The remains of a woman kept in an Indian church likely belong to an ancient queen executed about 400 years ago, a new DNA analysis suggests.
The DNA analysis suggests the remains are those of Queen Ketevan, an ancient Georgian queen who was executed for refusing to become a member of a powerful Persian ruler's harem. The findings are detailed in the January issue of the journal Mitochondrion.
Ketevan was the Queen of Kakheti, a kingdom in Georgia, in the 1600s. After her husband the king was killed, the Persian Ruler, Shah Abbas I, besieged the kingdom.
"Shah Abbas I led an army to conquer the Georgian kingdom and took Queen Ketevan as prisoner," said study co-author Niraj Rai, a researcher at the Centre for Cellular and Molecular Biology in Hyderabad, India.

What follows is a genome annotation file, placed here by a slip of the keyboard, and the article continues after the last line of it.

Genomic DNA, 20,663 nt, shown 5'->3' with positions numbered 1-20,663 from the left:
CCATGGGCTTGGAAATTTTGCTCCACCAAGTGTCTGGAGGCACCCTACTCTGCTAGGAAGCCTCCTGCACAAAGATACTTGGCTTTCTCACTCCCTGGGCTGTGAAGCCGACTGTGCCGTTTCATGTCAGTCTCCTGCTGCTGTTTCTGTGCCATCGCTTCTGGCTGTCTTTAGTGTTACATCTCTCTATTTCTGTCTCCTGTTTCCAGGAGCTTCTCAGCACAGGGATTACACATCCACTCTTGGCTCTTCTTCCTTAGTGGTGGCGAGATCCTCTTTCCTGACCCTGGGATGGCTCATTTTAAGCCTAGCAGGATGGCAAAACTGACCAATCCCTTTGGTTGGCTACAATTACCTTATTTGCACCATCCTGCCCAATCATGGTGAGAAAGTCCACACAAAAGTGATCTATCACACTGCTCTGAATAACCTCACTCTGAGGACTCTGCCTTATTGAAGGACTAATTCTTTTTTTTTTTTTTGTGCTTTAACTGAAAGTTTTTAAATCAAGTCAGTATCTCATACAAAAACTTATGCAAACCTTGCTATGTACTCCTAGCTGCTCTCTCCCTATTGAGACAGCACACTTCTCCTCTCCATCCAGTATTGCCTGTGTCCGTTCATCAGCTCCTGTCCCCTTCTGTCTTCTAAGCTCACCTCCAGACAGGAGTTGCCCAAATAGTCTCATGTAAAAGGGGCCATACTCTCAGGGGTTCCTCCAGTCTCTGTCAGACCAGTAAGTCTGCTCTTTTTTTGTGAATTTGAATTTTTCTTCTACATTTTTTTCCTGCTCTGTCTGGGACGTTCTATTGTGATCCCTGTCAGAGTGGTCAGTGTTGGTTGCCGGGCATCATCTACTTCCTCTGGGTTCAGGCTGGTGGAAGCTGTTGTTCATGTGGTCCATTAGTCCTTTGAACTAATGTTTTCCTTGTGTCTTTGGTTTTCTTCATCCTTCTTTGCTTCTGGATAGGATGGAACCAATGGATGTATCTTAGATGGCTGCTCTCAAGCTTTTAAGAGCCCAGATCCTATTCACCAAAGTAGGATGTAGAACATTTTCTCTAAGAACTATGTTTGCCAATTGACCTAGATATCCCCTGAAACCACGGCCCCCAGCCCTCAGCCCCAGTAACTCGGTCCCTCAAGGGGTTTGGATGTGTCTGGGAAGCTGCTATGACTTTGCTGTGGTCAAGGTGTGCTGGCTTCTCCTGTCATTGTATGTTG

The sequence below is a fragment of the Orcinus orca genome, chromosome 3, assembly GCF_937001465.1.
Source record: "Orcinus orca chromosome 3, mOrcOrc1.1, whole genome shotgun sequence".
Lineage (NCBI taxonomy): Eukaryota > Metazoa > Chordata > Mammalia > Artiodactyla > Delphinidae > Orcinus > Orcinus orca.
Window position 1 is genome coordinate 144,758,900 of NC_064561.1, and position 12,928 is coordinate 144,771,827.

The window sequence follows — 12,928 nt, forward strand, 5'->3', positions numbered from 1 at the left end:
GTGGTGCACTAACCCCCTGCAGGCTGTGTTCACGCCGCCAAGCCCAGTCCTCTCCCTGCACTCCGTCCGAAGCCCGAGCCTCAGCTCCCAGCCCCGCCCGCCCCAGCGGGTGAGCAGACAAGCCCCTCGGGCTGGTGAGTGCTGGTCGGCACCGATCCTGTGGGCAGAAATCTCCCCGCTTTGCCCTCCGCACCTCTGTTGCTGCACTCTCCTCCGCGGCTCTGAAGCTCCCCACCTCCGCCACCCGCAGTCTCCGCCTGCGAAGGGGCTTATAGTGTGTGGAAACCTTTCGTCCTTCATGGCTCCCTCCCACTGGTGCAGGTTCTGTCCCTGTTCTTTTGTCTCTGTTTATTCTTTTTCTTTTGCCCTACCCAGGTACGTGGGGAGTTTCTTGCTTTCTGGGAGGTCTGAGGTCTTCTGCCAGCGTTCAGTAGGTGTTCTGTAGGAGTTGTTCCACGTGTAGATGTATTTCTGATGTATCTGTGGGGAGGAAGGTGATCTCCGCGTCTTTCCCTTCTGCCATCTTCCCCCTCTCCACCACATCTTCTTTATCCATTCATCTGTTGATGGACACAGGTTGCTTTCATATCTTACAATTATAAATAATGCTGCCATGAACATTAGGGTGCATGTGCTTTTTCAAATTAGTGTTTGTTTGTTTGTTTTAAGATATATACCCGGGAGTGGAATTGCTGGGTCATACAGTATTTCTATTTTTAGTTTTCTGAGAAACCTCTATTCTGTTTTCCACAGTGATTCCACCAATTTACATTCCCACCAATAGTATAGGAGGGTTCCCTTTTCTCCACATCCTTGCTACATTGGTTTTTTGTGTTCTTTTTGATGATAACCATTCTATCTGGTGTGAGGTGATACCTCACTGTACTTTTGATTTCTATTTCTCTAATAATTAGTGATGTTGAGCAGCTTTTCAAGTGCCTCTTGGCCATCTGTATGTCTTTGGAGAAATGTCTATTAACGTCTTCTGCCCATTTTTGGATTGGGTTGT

Queen Ketevan languished in Shiraz, Iran, for about a decade. But in 1624, Shah Abbas asked the queen to convert to Islam from Christianity and join his harem. She refused, and he had her tortured, then executed on Sept. 22, 1624. Ketevan the Martyr was canonized as a saint by the Georgian Orthodox Church shortly after. [Saintly? The 10 Most Controversial Miracles]
Before her death, Queen Ketevan had befriended two Augustinian friars who became devoted to her. Legend had it that, in 1627, the two friars secretly dug up her remains and smuggled them out of the country. An ancient Portuguese document suggested her bones were held in a black sarcophagus kept in the window of the St. Augustinian Convent in Goa, India.
But the centuries had not been kind to the church: Part of the convent had collapsed and many valuables had been sold off in the intervening centuries. Early attempts to find her remains failed.
But starting in 2004, Rai and colleagues excavated an area they believed contained the remains and found a broken arm bone and two other bone fragments, as well as pieces of black boxes.